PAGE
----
Nodular dermatosis produced by the growth of guinea worm, in the subcutaneous tissue of mammals, is known as dracunculiasis or guinea worm disease (GWD). The upcoming transitions provide in-depth information about this ailment.
Possibly the largest tissue parasite to affect human beings, guinea worm or Dracunculus medinensis, is a very thin and long roundworm that can grow up to 3 feet in length. The larvae of this parasite is found in stagnant pools, shallow ponds, and exposed wells. It infects people who drink or use unsafe or contaminated water. The disease causes a painful, burning sensation on the lower limb, as the female worms usually form a blister.
Guinea Worm Infection in Humans
GWD was previously widespread around the world, especially in the dry and tropical areas. These days it is no longer prevalent in Asia, although some cases may be found in the rural areas of Rajasthan (India). It has been found to be endemic among humans in only four countries in Africa. Around 32,000 cases were reported in 2003, which is a less number in comparison to the millions that were previously reported. Nearly 60% of the cases, in recent times, were found in Sudan where years of warfare and displacement of local population has not lead to the maintainence of proper water hygiene.
- The contagion is not fatal, but is extremely painful with the patient suffering from general swelling, blisters, and open sores.
- In some cases, the infection can lead to more debilitating conditions and permanent scars. The patient usually cannot carry out any of his/her usual activities for over 3 months. So, this also leads to an economic loss.
- Infection takes place by the consumption of unfiltered water containing small crustaceans which are infected with the worm larvae. After ingestion, the crustaceans die and release the stage 3 larvae, which then penetrate the host’s intestinal wall and enter into the abdominal cavity.
- After maturation and mating, the adult male worms die, and a year after mating the female worms migrate in the subcutaneous tissues of the skin.
- The worm usually emerges from the sole or ankle, but it can also come out from any other body part. A blister is formed on the skin which perforates to let the worm come out.
- It can take up to 2 months for the worm to come out of the concealment, and during this time the affected person bears a considerable amount of pain and discomfort. This renders him/her unfit to carry out any sort of work.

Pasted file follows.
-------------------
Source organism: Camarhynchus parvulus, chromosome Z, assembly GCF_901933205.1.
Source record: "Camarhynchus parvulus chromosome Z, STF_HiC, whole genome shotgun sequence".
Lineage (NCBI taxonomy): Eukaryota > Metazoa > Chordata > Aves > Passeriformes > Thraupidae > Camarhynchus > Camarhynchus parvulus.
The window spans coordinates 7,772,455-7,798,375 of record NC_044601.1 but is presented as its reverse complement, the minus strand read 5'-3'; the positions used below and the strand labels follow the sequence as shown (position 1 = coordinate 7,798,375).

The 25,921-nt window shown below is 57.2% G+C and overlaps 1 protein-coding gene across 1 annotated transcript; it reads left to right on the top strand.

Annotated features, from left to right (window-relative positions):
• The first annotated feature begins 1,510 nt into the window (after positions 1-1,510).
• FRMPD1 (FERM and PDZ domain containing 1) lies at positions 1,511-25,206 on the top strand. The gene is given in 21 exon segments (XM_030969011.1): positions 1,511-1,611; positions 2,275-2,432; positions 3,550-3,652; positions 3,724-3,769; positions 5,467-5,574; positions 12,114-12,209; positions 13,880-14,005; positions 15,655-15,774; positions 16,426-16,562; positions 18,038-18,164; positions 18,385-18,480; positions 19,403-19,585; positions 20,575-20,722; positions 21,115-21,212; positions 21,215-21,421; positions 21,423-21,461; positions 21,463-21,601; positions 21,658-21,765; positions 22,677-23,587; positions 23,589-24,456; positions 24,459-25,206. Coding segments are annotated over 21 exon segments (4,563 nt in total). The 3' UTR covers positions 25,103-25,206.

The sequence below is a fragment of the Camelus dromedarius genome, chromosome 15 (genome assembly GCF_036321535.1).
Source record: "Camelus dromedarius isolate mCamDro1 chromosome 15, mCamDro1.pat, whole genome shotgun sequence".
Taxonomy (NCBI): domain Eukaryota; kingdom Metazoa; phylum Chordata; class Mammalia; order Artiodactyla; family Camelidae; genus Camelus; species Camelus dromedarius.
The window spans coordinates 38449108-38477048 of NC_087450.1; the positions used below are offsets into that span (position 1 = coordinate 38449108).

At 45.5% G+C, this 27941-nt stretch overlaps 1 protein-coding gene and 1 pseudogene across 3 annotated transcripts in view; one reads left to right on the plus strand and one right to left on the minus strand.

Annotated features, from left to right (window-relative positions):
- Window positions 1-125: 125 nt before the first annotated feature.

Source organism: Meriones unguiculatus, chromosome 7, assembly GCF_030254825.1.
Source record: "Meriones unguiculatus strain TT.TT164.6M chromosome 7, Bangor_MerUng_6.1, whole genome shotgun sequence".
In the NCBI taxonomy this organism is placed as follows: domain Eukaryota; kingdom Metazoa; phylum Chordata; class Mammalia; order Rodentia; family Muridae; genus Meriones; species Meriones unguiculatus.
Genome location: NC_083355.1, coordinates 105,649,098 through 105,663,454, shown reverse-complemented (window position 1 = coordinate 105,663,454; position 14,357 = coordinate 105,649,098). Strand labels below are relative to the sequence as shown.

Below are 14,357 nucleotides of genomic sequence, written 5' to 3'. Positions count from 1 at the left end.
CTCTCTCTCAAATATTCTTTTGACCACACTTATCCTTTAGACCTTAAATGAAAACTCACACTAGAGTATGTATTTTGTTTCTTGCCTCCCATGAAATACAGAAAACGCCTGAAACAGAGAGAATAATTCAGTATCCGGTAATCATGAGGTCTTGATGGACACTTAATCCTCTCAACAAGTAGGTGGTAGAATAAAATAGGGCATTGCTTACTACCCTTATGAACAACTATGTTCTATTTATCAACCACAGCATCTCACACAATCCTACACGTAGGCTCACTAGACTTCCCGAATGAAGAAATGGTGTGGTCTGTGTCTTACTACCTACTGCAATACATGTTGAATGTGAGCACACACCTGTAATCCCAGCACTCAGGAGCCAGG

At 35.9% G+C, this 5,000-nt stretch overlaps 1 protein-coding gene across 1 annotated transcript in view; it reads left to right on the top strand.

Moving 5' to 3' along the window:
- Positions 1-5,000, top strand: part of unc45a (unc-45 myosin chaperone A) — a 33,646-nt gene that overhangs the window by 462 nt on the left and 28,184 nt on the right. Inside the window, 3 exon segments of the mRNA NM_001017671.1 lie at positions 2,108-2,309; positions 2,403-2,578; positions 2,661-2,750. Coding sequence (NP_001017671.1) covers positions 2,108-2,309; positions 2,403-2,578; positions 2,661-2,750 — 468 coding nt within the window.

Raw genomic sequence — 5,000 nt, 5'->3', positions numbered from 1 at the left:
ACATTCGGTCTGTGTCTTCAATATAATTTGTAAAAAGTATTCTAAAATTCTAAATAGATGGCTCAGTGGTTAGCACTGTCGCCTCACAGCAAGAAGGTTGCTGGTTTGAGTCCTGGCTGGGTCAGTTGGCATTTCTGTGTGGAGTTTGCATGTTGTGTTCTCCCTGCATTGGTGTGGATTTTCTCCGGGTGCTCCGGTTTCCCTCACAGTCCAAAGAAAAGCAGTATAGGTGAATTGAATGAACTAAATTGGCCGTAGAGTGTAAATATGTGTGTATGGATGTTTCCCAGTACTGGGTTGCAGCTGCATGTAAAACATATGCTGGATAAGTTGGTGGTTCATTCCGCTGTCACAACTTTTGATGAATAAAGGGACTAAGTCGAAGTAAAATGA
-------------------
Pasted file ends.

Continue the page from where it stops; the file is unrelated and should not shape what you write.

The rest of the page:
- When the worm perforates the skin and starts emerging out, a common tendency is to immerse that part of the body in water to relieve the pain.
- Unfortunately, the lesion, when it comes in contact with water, the female worm comes out and releases her stage 1 larvae.
- These larvae are then ingested by small crustaceans, and after about 2 weeks, the stage 3 larvae become epidemic.
The infection is detected when the worm starts emerging out. Usually, before this, the infected person suffers from nausea, vomiting, diarrhea, and high fever. This is due to the chemicals that the worm releases inside the body. However, this happens only after the worm has been in the body for over a year.
- Guinea worm infection can be combated by maintaining a proper hygiene. Water should be boiled and filtered before use.
- Contaminated water should be avoided at all costs. Digging bore wells with pumps and wells with enclosed copings can also prevent the disease.
- Proper education regarding hygiene should be imparted in rural and backward areas. People with GWD should be kept away from drinking water sources.
- Chemical water treatment to destroy the guinea worm larvae is also immensely beneficial. People traveling to areas known for infection, should remember to use filtered water for drinking, bathing, and brushing teeth.
There is as such no cure for this ailment. It is possible to remove the worm surgically, but the most common cure is to wrap the emerging worm around a piece of stick until the whole worm comes out. Care should be taken to ensure that it is not killed or perforated, as this can lead to additional complications.
Many times, a single person can be affected by not one, but several worms. If you have just recovered from a guinea worm infection, it is important to be extremely careful as there are high chances that you may get infected again. Therefore, prevention is the best possible treatment for this ailment.
Disclaimer: This HealthHearty article is for informative purposes only and should not be used as a replacement for expert medical advice.